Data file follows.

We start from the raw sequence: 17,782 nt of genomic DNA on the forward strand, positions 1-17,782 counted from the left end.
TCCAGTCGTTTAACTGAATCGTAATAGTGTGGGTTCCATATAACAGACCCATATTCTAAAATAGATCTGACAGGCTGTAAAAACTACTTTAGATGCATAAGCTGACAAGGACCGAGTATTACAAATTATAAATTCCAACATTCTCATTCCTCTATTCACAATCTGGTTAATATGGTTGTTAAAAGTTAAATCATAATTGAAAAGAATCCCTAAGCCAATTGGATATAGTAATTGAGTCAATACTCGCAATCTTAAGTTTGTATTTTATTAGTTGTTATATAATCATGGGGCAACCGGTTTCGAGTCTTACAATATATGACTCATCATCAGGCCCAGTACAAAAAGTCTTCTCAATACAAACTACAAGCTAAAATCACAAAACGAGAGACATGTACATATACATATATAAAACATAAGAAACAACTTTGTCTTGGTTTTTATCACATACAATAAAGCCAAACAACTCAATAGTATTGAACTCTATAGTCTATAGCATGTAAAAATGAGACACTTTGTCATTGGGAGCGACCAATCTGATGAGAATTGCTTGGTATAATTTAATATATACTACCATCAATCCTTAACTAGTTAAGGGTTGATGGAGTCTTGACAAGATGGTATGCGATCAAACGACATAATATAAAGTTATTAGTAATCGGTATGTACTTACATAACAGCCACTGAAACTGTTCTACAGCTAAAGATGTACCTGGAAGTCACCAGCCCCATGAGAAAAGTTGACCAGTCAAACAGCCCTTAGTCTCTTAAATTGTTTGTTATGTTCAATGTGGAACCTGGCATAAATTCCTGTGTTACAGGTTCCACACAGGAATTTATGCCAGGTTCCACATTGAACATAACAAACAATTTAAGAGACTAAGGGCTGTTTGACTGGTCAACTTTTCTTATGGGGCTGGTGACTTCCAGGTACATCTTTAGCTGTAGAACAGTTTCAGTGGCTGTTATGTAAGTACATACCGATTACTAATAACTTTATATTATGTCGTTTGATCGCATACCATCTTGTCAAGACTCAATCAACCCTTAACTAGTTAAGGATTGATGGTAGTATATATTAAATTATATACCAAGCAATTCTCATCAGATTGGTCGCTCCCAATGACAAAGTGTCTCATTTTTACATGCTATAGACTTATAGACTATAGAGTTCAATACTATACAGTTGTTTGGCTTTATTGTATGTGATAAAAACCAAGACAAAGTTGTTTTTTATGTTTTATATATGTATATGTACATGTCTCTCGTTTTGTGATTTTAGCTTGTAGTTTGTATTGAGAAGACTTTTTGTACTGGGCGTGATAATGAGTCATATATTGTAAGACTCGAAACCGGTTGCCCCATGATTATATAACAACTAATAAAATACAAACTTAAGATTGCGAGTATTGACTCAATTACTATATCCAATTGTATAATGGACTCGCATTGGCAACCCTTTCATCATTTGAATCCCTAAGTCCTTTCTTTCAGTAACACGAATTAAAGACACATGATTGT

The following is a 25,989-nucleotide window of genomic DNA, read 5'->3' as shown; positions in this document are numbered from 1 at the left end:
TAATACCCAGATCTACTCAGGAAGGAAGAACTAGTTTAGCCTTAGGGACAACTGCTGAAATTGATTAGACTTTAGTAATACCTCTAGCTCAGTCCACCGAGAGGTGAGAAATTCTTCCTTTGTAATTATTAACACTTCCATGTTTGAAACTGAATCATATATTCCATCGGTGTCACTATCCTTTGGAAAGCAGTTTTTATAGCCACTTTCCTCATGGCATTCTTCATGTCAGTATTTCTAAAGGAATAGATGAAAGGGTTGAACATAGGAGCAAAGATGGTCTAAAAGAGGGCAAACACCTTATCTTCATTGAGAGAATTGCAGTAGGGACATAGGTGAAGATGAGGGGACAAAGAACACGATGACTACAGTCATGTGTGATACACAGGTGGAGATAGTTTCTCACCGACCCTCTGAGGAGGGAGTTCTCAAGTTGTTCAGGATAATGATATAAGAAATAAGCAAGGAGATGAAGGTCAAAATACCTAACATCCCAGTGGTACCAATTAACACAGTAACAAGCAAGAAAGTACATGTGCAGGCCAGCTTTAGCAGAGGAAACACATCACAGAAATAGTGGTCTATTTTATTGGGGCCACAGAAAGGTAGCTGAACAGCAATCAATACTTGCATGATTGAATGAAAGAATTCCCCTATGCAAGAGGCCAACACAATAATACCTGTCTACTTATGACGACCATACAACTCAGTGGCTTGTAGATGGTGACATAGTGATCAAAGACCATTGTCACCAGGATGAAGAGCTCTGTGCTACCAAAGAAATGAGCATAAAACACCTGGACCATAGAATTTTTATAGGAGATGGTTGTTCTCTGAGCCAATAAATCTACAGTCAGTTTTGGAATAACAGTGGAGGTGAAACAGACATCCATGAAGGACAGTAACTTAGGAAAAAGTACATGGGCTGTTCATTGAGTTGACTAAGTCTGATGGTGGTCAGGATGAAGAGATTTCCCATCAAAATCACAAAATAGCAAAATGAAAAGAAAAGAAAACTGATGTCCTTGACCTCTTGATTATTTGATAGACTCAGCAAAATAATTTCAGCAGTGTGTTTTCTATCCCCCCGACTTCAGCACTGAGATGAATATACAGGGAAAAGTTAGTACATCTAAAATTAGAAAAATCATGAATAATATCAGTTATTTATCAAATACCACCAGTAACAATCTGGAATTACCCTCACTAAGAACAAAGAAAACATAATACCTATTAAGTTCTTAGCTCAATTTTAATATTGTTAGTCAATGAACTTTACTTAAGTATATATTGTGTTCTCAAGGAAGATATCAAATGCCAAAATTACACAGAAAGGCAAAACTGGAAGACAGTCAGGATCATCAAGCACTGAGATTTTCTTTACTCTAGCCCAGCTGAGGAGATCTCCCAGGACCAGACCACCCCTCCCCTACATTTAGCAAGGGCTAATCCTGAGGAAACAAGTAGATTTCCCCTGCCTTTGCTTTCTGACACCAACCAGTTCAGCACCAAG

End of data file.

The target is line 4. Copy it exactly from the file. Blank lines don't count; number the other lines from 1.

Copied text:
TAATACCCAGATCTACTCAGGAAGGAAGAACTAGTTTAGCCTTAGGGACAACTGCTGAAATTGATTAGACTTTAGTAATACCTCTAGCTCAGTCCACCGAGAGGTGAGAAATTCTTCCTTTGTAATTATTAACACTTCCATGTTTGAAACTGAATCATATATTCCATCGGTGTCACTATCCTTTGGAAAGCAGTTTTTATAGCCACTTTCCTCATGGCATTCTTCATGTCAGTATTTCTAAAGGAATAGATGAAAGGGTTGAACATAGGAGCAAAGATGGTCTAAAAGAGGGCAAACACCTTATCTTCATTGAGAGAATTGCAGTAGGGACATAGGTGAAGATGAGGGGACAAAGAACACGATGACTACAGTCATGTGTGATACACAGGTGGAGATAGTTTCTCACCGACCCTCTGAGGAGGGAGTTCTCAAGTTGTTCAGGATAATGATATAAGAAATAAGCAAGGAGATGAAGGTCAAAATACCTAACATCCCAGTGGTACCAATTAACACAGTAACAAGCAAGAAAGTACATGTGCAGGCCAGCTTTAGCAGAGGAAACACATCACAGAAATAGTGGTCTATTTTATTGGGGCCACAGAAAGGTAGCTGAACAGCAATCAATACTTGCATGATTGAATGAAAGAATTCCCCTATGCAAGAGGCCAACACAATAATACCTGTCTACTTATGACGACCATACAACTCAGTGGCTTGTAGATGGTGACATAGTGATCAAAGACCATTGTCACCAGGATGAAGAGCTCTGTGCTACCAAAGAAATGAGCATAAAACACCTGGACCATAGAATTTTTATAGGAGATGGTTGTTCTCTGAGCCAATAAATCTACAGTCAGTTTTGGAATAACAGTGGAGGTGAAACAGACATCCATGAAGGACAGTAACTTAGGAAAAAGTACATGGGCTGTTCATTGAGTTGACTAAGTCTGATGGTGGTCAGGATGAAGAGATTTCCCATCAAAATCACAAAATAGCAAAATGAAAAGAAAAGAAAACTGATGTCCTTGACCTCTTGATTATTTGATAGACTCAGCAAAATAATTTCAGCAGTGTGTTTTCTATCCCCCCGACTTCAGCACTGAGATGAATATACAGGGAAAAGTTAGTACATCTAAAATTAGAAAAATCATGAATAATATCAGTTATTTATCAAATACCACCAGTAACAATCTGGAATTACCCTCACTAAGAACAAAGAAAACATAATACCTATTAAGTTCTTAGCTCAATTTTAATATTGTTAGTCAATGAACTTTACTTAAGTATATATTGTGTTCTCAAGGAAGATATCAAATGCCAAAATTACACAGAAAGGCAAAACTGGAAGACAGTCAGGATCATCAAGCACTGAGATTTTCTTTACTCTAGCCCAGCTGAGGAGATCTCCCAGGACCAGACCACCCCTCCCCTACATTTAGCAAGGGCTAATCCTGAGGAAACAAGTAGATTTCCCCTGCCTTTGCTTTCTGACACCAACCAGTTCAGCACCAAG